Vertical Structure and WhiteHat partner on Lenovo Vulnerability Disclosure... [read more]

Best Practices in Identifying and Remediating Vulnerabilities

By Bryan Becker, WhiteHat Security and Simon Whittaker, Vertical Structure

The Journey to Remediating a Lenovo Vulnerability that Left 36TB of Data Exposed

It’s in the nature of cybersecurity that every technology vendor and service provider is vulnerable to security breaches and attacks in some form. But whether it’s Microsoft, Google, Amazon or Facebook, how organizations react to a problem can be just as important as the steps they take to prevent them.

In the past decade, we have all seen dozens of tech giants fall victim to devastating data breaches and crippling vulnerabilities with cyberattacks becoming the fastest-growing crime in the U.S. In WhiteHat’s 2018 Application Security Statistics Report, it was discovered:

  • Windows of Exposure saw a 33 percent increase from last year
  • Time to fix vulnerabilities saw a 2 percent increase
  • Remediation rate for companies remained stagnant

This data underlines how every organization can be affected by an outside adversary or data leak even with security barriers in place.

In this article, we’ll take a closer look at how research partners Vertical Structure and WhiteHat Security worked together to identify and verify a vulnerability, and then notify and work with the vendor to quickly and effectively remediate the issue and protect customers.

How the Vulnerability was Discovered

In the fall of 2018, during a search on Shodan.io, software designed to monitor network security, a Vertical Structure employee discovered a pattern of unmarked files that looked out of place. After some investigating, the researcher found external hard drives that would leak information through specially crafted requests via an API but not through their web interface. Initial estimates showed that many terabytes of data were exposed

While Google had already indexed a number of these devices, Vertical Structure decided to investigate a bit further to find out what kind of information was being compromised.

Vertical Structure was able to find about 13,000 spreadsheet files indexed, with 36 terabytes of data available. The number of files in the index from scanning totaled to 3,030,106. Within these files, there was a significant amount of files with sensitive financial information including card numbers and financial records. Vertical Structure was able to track down the source, a legacy Iomega storage product acquired by EMC and co-branded Lenovo-EMC in a joint venture.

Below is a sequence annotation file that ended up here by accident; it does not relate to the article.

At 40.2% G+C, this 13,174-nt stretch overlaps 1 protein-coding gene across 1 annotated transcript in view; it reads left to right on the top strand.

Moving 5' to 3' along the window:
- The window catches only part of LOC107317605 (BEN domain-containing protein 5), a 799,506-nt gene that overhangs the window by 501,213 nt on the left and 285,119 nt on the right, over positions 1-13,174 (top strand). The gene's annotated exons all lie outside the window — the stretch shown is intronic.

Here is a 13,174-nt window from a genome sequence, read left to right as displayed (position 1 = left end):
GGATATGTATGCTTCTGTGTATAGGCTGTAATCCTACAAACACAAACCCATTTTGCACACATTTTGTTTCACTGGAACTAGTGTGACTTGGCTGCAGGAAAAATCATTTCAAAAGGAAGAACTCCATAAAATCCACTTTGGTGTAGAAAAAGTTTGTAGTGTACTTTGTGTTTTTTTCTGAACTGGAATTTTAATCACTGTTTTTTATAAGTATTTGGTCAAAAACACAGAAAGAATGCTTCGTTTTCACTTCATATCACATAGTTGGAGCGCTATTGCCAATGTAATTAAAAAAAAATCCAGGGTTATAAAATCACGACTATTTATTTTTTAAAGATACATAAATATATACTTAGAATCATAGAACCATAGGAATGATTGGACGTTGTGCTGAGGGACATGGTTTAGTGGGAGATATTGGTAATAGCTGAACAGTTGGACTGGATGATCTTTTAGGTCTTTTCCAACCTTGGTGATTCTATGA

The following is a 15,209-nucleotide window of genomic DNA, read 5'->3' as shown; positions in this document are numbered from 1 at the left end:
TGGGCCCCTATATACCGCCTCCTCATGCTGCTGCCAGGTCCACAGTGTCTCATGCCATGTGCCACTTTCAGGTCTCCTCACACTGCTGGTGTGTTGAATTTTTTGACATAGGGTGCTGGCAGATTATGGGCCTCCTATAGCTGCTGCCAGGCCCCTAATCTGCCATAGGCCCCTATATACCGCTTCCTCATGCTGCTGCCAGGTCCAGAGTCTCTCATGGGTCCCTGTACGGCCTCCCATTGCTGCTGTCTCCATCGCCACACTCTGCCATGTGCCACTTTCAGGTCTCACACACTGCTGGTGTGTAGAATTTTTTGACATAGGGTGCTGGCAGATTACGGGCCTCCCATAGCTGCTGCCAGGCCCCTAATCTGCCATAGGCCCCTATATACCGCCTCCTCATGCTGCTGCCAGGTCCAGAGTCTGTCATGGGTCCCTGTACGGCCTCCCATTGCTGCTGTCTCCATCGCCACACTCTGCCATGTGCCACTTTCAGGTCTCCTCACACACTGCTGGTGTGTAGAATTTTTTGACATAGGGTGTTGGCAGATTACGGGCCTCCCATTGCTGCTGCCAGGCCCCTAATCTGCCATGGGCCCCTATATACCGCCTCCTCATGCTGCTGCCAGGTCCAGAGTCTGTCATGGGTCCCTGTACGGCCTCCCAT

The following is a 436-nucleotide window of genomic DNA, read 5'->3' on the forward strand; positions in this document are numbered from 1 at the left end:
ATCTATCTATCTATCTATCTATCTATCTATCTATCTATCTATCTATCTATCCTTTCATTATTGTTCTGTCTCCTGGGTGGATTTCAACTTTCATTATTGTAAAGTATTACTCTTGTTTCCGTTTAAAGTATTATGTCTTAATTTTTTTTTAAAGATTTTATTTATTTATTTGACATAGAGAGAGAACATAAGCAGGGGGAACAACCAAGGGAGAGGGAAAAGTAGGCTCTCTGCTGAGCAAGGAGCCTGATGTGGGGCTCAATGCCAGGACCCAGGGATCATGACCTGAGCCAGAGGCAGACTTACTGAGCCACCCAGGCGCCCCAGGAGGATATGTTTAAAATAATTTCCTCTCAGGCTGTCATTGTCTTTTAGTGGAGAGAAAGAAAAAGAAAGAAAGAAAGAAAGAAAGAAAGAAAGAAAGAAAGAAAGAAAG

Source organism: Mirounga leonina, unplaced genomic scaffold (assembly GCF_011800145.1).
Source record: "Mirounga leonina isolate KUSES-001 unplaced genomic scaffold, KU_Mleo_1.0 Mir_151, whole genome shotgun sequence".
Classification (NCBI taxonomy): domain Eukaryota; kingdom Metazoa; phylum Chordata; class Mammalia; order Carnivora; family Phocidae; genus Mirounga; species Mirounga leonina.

What Was Discovered

Total amount of data indexed

Potentially interesting data found

Web interface for browsing the results

Verifying the Vulnerability

After discovering the compromised Lenovo device, Vertical Structure contacted WhiteHat Security because of its world-renowned reputation in helping secure applications, to work together to verify the vulnerability found.

Verifying vulnerabilities is a very important step in securing applications, networks and devices. After all, on an average day, WhiteHat scanners discover hundreds upon hundreds of new potential vulnerabilities. In order to protect organizations from a constant barrage of false positives, each and every one of the potential vulnerabilities is carefully assessed and verified by WhiteHat’s team of application security engineers at its Threat Research Center (TRC).

Once Vertical Structure contacted WhiteHat, the company did an initial investigation to verify the information found was indeed an issue. After using the combination of WhiteHat’s machine learning-powered scanners and TRC, WhiteHat was able to confirm with Vertical Structure that the vulnerability was valid.

Alerting Lenovo and Remediating the Issue

The next step in Vertical Structure and WhiteHat’s process was alerting Lenovo of the problem.

Once Lenovo confirmed there was an issue, the company quickly took action:

1. In discovering this vulnerability, Lenovo pulled three versions of its software out of retirement and brought them back so their customers could continue to utilize their technologies while they patched the vulnerability

2. Lenovo then pulled old software from version control to investigate any other potential vulnerabilities to fix and release updates

How Organizations Can Learn from Lenovo

Lenovo’s professional approach to vulnerability disclosure offers a good lesson for other organizations who experience similar challenges. Not only did they have a clearly stated vulnerability disclosure policy on their site with contact information, but they responded quickly and worked with WhiteHat and Vertical Structure to understand the nature of the problem and quickly resolve it.

In sharing this story, both WhiteHat and Vertical Structure hope companies are inspired to always keep cybersecurity top of mind to keep up with the constant barrage of new vulnerabilities and exposures.

Further details about the vulnerability and Lenovo's resolution are available at Lenovo's Website

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